Announcing the agenda for the Roadmap Talks, Mujthaba had said in end-February: "I am not happy at the speed of this. I would wish today or tomorrow that there would be some kind of agreement." Today, months later, the situation has not improved, either. The focus is still on early elections, and by extension, the work before the CoNI. But what the Roadmap Talks aimed at, and rightly so, are issues over which the MDP, too, while in power, had problems convincing the Opposition parties of the time. Now in Government, most of them would know where the shoe pinches. They should acknowledge it as such, and proceed accordingly.

Independent of the Government in power, the nation’s economy has been doing badly, and the MDP’s sustained call for global tourists to boycott Maldives, if acted upon, could only make matters worse. On the administrative front, the MDP used to call for ’institutional reforms’ when President Nasheed was in office, and continues to do so. After President Waheed took over, the Government parties have since replaced it with a call for ’empowerment of the institutions’, such as the judiciary, Election Commission, Civil Services Commission and the Human Rights Commission. There has been a spurt of ’Integrity Commissions’, whose numbers and effectiveness in a nation of 350,000 people could be contested.

Likewise, the Maldivian National Defence Force (MNDF) and the Maldivian Police Force (MPF), carved out of the erstwhile National Security Service (NSS), with clearly defined responsibilities have come under heavy fire in the aftermath of the February 7 events. The politicisation of these two forces has been appalling and dangerous, with service-terms of the bosses linked not to age or experience or expertise, but to their purported political loyalties of the man in office, or the perceived suspicions of the party in power. This does not add to the credibility and confidence of the forces, whose future role after presidential poll, whenever held, is in doubt. It does not augur well for the nation.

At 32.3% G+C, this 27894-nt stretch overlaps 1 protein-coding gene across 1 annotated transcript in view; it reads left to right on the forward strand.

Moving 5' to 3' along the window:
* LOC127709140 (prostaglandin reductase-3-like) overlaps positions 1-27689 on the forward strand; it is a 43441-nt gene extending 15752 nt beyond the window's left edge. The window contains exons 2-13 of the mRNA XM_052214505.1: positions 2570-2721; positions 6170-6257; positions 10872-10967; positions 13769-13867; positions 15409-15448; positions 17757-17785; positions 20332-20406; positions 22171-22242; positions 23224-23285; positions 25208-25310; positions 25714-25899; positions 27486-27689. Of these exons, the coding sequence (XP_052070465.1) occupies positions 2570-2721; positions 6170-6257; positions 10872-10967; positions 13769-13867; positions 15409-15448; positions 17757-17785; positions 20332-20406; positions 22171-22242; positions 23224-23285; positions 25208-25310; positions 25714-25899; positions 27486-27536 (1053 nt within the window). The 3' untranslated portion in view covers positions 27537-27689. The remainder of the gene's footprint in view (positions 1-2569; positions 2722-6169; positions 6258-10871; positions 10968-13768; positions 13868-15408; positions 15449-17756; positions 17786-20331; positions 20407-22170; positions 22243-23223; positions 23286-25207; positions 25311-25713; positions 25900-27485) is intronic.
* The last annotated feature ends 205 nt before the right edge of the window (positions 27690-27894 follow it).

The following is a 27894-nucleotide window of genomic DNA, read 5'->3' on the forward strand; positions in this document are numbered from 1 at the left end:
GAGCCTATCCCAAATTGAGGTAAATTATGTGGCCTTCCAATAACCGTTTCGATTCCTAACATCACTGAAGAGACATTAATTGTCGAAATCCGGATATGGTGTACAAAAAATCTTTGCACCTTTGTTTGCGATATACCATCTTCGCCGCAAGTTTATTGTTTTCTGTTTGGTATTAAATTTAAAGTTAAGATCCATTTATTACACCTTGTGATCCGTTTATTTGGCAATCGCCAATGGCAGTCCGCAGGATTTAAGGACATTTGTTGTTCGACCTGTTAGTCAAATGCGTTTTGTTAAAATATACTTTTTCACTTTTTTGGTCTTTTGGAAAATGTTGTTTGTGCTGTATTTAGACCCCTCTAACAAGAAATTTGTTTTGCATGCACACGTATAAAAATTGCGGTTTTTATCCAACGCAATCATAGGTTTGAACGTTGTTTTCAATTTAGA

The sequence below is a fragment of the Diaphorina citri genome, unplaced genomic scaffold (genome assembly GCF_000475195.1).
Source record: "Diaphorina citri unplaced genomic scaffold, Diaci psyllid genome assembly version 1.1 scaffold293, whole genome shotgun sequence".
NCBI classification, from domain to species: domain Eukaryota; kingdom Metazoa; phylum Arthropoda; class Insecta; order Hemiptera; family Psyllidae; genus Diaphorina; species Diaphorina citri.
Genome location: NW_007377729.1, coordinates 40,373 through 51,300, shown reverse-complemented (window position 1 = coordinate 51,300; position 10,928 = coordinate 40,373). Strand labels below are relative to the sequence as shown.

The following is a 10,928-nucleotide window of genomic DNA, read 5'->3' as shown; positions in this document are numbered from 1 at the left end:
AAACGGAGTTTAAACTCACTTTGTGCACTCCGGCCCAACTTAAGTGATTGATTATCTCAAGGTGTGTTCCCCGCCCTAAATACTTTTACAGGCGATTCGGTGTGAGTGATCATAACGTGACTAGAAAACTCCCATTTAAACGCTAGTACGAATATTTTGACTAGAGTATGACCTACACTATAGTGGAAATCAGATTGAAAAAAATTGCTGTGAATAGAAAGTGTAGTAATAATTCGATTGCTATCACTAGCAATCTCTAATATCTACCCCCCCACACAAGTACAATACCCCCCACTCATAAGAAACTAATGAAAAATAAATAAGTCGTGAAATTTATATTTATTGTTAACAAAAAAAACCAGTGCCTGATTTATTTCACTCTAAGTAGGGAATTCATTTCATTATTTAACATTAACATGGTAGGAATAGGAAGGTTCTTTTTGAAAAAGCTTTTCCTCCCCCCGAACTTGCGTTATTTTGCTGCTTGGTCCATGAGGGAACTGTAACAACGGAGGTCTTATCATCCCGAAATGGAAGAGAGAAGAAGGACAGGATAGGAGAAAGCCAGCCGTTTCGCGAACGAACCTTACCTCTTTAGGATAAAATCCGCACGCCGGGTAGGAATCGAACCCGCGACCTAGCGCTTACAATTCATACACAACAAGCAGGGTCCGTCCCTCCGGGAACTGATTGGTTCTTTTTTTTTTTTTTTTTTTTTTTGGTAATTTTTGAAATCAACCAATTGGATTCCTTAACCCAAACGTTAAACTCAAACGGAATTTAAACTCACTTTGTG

These are issues identified for the Roadmap Talks, at the height of the political crisis which was focussed at the time exclusively on the MDP demand for an early date for presidential polls. They need to be discussed, debated for answers to be found, early on. Independent of the CoNI’s work, and independent of its findings, whenever announced, the Roadmap Talks have to be taken with the seriousness that it deserves. It is not just about early polls alone. Nor is it about what the MDP says is ’institutional reforms’ and the present-day rulers have since dubbed ’institutional empowerment’. The Roadmap agenda goes far beyond that. Maybe, there is thus a need for conferring permanency of sorts for the process that Mujthaba now heads -aimed not only at national reconciliation but even more at national consensus and consequent national reconstruction, too.

(The writer is a Senior Fellow at Observer Research Foundation)